“I think it takes the issue off the table for the time being,” Republican Representative Ryan Costello told reporters on Wednesday night. “We’re trying to separate fact from fiction and we’re getting asked by all of you, respectfully, ‘Should an independent commission be established?’ ‘What about an independent prosecutor?’”

“It’s one less question that we have to answer about an extremely confounding and contentious issue that a lot of people are politicizing,” Costello added.

The next few weeks should be slow, as Mueller assembles his team, draws up a budget, and reviews the investigation’s progress so far.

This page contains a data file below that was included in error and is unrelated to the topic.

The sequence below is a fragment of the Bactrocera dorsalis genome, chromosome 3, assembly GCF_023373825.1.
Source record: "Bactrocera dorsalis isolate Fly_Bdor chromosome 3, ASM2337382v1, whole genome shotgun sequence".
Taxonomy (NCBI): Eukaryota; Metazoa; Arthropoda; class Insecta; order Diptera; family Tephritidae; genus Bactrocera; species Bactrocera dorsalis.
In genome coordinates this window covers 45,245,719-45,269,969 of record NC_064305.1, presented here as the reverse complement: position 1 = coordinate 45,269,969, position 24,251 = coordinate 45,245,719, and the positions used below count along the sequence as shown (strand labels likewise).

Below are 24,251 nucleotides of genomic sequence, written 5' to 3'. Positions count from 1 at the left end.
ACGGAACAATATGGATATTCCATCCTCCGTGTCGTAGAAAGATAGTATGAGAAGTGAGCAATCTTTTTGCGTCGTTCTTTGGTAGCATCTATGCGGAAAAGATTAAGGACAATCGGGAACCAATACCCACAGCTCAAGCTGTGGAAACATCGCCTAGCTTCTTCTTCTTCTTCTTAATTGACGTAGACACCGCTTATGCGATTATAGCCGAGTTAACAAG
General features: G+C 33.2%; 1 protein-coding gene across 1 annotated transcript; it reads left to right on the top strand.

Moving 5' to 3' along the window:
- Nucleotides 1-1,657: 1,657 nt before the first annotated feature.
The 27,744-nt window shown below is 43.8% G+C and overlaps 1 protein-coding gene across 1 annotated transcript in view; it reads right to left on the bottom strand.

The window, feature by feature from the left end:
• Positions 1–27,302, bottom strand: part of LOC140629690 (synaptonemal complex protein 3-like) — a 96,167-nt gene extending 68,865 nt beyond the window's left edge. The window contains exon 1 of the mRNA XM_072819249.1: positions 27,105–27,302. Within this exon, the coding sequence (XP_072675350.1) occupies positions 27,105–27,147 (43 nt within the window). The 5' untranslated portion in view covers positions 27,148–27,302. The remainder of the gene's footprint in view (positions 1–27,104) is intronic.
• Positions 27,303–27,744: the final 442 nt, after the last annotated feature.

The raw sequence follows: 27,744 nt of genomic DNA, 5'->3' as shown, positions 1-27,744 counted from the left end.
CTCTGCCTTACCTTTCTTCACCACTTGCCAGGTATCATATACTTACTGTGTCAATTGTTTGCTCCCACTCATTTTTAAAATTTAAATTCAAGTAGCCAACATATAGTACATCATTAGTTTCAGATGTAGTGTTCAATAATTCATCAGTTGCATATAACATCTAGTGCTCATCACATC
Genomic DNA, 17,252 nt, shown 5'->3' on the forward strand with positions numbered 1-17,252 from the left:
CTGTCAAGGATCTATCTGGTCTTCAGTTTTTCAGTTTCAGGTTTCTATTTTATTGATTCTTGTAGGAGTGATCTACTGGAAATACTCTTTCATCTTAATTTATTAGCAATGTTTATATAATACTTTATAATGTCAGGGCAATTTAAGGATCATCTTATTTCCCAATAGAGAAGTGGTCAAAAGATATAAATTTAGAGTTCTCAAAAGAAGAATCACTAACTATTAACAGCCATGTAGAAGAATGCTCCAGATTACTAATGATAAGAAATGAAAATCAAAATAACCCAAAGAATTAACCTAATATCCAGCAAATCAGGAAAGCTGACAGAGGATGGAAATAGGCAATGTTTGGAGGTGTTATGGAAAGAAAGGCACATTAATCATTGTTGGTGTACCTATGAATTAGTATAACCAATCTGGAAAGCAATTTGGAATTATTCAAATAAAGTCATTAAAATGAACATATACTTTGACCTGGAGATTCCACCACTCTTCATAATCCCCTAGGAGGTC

According to a Washington Post analysis, the investigation is likely to take years, though there can be indictments and prosecutions before its official conclusion. The paper notes that while the Whitewater investigation led to Bill Clinton’s 1999 impeachment trial, it didn’t technically end until 2002.

How Does It End?

Under Justice Department rules, Mueller is required to present Rosenstein with a confidential report explaining his decision on whether or not to prosecute. Rosenstein can release the report if he thinks it will be in the public interest, but he doesn’t have to.

Several days ago, The Atlantic’s David Frum argued that those concerned about Trump’s Russia ties should be pushing for a select committee of Congress or an independent commission rather than a special counsel narrowly focused on criminal wrongdoing: